top of page

What Laws do California Landlords Need to Know?

Becoming a landlord can sometimes feel like stepping into a regulatory minefield. It’s not enough to have a well-situated, well-maintained apartment – your property also has to meet certain building standards and codes. Overlooking these crucial details could mean extensive renovations, losing tenants, or even incurring fines.


When it comes to illegal units in California, the most common offenders are basement apartments. As with all rental units, these must comply with the Property Standards Bylaw which deals with common concerns such as air conditioning, ventilation, exits and other issues.


Under the Bylaw, apartments must have:

  • Adequate ventilation – every ventilation unit or system must be regularly cleaned and kept in good working order

  • Sufficient height – units must be a minimum height of 1.95 metres over at least half of the floor area

  • Clear exits – all passageways, entrances and exits have to be ‘free from hazardous conditions and obstructions’. This includes making sure they are well-lit


While many of the property standards outlined in the Bylaw are common sense provisions such as making sure there are washroom facilities, keeping the unit clean, and providing hot water, there are some provisions landlords can easily overlook – especially those relating to fire safety.


Fire safety concerns

The California Fire Code sets out a landlord’s responsibilities for keeping tenants safe. All units must have a working smoke alarm and one carbon monoxide alarm per sleeping unit in all buildings with residential occupancy and a fuel-burning appliance, a fireplace, or a storage garage.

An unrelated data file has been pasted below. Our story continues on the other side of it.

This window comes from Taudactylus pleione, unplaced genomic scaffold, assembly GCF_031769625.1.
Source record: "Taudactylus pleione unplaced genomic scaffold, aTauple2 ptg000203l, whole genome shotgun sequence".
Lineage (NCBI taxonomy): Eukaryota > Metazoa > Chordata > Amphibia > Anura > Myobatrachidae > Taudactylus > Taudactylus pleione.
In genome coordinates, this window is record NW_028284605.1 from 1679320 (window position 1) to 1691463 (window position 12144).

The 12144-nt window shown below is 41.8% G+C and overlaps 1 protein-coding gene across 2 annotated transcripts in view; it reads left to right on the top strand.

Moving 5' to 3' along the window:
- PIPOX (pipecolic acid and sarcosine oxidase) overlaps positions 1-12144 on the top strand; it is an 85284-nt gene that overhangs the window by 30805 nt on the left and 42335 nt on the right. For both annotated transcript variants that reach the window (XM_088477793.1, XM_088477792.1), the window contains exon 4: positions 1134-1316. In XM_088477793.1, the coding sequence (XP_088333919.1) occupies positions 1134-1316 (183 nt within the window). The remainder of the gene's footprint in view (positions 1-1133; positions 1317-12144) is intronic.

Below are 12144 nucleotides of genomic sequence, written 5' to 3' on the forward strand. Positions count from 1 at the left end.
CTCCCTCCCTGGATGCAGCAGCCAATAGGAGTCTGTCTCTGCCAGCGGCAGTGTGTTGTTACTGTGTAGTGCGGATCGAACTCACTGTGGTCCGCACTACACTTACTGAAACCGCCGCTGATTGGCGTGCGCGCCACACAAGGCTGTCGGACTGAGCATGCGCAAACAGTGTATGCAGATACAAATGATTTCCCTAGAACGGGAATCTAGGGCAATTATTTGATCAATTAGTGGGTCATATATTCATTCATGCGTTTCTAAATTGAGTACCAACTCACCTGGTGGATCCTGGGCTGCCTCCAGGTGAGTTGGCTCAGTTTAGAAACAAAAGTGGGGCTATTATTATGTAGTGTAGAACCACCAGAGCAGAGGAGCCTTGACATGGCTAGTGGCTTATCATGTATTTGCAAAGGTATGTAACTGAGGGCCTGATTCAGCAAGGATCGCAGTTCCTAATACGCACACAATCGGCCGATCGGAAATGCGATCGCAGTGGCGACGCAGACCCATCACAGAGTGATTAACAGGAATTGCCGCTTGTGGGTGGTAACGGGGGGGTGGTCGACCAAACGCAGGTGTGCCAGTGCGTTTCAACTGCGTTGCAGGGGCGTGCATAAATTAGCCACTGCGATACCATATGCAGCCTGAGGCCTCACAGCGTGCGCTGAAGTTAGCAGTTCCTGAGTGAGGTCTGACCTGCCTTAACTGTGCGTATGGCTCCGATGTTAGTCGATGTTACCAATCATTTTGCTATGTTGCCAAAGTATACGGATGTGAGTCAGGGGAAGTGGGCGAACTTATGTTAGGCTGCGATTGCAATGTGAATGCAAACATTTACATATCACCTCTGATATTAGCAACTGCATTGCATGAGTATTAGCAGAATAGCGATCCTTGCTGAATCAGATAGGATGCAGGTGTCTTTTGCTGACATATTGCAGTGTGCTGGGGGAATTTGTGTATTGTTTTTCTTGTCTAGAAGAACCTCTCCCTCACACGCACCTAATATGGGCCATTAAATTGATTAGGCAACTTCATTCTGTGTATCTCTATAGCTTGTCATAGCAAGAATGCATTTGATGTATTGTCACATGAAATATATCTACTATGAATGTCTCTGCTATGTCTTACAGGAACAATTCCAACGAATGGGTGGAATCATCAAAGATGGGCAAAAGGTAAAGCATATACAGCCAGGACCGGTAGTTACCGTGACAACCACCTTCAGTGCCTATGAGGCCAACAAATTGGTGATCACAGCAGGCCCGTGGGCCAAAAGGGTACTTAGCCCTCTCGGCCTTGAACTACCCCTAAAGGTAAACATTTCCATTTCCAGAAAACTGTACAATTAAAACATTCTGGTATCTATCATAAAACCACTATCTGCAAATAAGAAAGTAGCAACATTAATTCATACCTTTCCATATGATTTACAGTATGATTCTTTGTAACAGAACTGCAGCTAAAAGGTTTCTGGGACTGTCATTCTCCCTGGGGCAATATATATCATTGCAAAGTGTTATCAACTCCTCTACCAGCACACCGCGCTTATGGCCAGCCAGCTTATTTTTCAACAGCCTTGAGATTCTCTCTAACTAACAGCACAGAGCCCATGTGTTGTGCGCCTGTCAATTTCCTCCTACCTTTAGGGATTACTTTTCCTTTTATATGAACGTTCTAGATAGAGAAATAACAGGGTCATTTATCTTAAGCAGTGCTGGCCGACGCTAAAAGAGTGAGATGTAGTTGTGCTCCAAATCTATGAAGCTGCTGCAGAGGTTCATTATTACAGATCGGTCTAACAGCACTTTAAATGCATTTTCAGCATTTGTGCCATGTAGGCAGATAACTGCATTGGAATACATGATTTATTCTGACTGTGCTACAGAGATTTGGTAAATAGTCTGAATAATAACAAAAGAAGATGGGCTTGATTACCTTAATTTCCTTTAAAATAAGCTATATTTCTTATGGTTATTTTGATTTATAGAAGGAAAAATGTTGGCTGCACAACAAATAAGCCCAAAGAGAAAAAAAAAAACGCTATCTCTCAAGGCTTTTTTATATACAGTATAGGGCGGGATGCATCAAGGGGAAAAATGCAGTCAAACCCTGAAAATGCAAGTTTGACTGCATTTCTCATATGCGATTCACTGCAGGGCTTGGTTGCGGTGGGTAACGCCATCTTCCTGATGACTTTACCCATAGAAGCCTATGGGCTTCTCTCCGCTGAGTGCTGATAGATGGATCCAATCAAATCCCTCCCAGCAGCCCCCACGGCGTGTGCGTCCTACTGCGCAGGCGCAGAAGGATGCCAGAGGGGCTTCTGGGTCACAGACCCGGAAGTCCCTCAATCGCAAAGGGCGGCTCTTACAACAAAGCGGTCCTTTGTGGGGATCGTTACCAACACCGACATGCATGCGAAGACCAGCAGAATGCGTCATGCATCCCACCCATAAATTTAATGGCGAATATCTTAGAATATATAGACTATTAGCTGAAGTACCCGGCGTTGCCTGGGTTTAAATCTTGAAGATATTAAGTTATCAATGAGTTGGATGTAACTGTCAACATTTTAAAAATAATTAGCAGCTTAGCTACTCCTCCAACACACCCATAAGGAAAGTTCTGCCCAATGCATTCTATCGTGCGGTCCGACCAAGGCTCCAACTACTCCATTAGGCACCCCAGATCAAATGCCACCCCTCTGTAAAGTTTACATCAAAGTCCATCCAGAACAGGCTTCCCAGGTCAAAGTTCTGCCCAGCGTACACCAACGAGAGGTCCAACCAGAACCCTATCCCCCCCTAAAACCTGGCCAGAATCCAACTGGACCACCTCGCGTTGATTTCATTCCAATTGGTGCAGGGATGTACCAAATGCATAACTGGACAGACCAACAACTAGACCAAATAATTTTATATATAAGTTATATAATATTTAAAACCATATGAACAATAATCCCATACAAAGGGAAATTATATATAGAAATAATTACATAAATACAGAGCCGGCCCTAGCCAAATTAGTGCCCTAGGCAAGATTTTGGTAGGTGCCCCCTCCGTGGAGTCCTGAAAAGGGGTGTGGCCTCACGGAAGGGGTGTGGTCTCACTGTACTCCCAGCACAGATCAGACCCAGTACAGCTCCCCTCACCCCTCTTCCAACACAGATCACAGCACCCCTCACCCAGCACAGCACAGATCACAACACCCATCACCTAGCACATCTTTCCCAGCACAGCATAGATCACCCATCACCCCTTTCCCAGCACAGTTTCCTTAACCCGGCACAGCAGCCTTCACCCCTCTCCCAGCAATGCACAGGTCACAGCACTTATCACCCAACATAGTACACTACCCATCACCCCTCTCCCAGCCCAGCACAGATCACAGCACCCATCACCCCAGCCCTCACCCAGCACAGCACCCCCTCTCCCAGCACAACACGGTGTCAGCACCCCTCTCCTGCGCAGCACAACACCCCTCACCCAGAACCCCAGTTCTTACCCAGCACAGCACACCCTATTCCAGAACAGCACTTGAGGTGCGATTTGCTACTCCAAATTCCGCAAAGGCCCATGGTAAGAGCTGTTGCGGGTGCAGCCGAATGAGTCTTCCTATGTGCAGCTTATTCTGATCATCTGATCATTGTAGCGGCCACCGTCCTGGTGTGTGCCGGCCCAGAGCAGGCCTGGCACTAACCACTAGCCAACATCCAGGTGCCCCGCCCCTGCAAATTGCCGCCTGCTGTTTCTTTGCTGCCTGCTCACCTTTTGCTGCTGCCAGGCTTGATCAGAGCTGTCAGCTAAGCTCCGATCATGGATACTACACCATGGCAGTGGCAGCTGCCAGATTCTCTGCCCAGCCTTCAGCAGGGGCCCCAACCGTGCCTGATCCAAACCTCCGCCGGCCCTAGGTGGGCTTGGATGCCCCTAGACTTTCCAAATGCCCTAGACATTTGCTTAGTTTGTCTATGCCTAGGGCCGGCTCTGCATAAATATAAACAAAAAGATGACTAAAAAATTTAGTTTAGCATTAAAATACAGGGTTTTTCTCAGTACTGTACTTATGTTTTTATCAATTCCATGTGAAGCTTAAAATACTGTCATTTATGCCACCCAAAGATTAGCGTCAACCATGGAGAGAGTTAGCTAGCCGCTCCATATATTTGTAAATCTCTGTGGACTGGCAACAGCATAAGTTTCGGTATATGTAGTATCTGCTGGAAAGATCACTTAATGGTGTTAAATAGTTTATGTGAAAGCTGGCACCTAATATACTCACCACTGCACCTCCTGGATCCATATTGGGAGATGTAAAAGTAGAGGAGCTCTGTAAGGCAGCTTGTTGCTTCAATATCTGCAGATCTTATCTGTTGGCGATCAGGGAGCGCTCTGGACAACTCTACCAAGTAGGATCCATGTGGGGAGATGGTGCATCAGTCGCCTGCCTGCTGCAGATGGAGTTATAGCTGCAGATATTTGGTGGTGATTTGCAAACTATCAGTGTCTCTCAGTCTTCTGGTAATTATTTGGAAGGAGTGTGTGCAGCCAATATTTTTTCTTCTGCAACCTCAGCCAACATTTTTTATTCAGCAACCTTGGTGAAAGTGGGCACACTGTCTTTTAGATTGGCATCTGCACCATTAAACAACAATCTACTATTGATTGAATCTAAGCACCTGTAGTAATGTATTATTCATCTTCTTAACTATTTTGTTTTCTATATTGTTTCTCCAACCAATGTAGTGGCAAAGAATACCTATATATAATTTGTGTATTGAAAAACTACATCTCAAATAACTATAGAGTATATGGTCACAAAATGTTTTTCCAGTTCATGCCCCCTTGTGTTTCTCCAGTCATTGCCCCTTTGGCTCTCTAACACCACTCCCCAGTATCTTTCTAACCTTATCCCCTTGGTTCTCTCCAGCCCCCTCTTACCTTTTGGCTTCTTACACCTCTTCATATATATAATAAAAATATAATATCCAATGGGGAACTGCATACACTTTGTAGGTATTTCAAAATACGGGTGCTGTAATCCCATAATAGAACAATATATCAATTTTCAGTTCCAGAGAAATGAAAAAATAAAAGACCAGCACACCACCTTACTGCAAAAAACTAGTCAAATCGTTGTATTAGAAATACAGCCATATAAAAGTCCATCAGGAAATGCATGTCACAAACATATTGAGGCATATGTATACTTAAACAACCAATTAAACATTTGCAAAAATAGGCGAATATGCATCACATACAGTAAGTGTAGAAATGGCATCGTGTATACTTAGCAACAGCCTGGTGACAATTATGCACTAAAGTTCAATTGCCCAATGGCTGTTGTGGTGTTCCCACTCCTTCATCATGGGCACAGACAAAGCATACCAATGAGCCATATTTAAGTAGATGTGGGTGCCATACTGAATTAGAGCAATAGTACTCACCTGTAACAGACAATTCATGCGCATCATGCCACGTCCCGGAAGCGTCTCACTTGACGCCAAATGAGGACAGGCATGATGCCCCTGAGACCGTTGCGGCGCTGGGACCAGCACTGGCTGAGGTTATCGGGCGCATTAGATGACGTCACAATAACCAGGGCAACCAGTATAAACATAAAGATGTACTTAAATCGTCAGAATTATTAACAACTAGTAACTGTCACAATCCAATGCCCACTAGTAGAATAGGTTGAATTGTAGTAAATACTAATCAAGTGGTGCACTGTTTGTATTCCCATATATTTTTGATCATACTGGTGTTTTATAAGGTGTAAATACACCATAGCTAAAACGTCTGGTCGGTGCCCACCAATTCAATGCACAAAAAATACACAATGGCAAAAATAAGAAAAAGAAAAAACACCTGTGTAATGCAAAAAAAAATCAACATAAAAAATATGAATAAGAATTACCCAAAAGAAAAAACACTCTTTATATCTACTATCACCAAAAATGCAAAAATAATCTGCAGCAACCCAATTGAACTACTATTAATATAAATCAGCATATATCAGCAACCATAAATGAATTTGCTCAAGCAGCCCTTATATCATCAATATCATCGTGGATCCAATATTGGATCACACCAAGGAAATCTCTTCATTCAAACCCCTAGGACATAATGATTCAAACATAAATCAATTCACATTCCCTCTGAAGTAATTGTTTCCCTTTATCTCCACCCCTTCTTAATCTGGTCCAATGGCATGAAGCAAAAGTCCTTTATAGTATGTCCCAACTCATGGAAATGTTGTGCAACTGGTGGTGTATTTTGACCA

Landlords must also have a fire safety plan so tenants know exactly what to do in an emergency. This must outline the location of fire extinguishers, exits and evacuation routes – which should be kept clear of hazards at all times. 


The Fire Code is very strictly enforced and the penalties for violations are steep with fines of up to $ 50,000 and/or a year’s imprisonment. 


Be proactive

The best way to avoid fines and ensure your unit is legal is to be prepared and proactive.


Make sure your unit is up to code before renting it out, rather than waiting for your tenant to bring issues to your attention. In today’s highly competitive rental market, most tenants will overlook a low ceiling or a blocked exit rather than start the accommodation search all over again, but that’s not doing you any favors as it’ll just mean repairs or renovations down the road. If you’re looking to fix items in order of priority, ensuring that a basement apartment has an alternative exit is the most important as it relates to the fire code, and an inspector will generally flag this first. 


There’s no defense that the tenant moved in knowing of the issues. Under the Residential Tenant Act (RTA), landlords are required to ‘obey all health, safety, housing and maintenance standards, as set out in any provincial laws or municipal by-laws…even if the tenant was aware of the problems when they agreed to rent the unit.’


Landlords should also be aware that their basement apartment might not fall under the RTA.  If you’re renting a unit but sharing a kitchen and/or a bathroom with your tenants, the RTA doesn’t apply.


Stay ahead of your legal responsibilities with the expert property management team at Highgate. We’ve helped hundreds of landlords across the Central Coast with all aspects of renting – from tenant screening and vetting to maintenance and rent collection. Our experienced real estate professionals can help you meet your obligations under the RTA, guide you through any disputes if they arise, and make recommendations as to what to fix to bring your rental unit up to code in order of importance.  


Contact us today to see how we can help you make the most out of your rental property investment!



CONTACT:

805-260-0250

5 views0 comments

Comments


bottom of page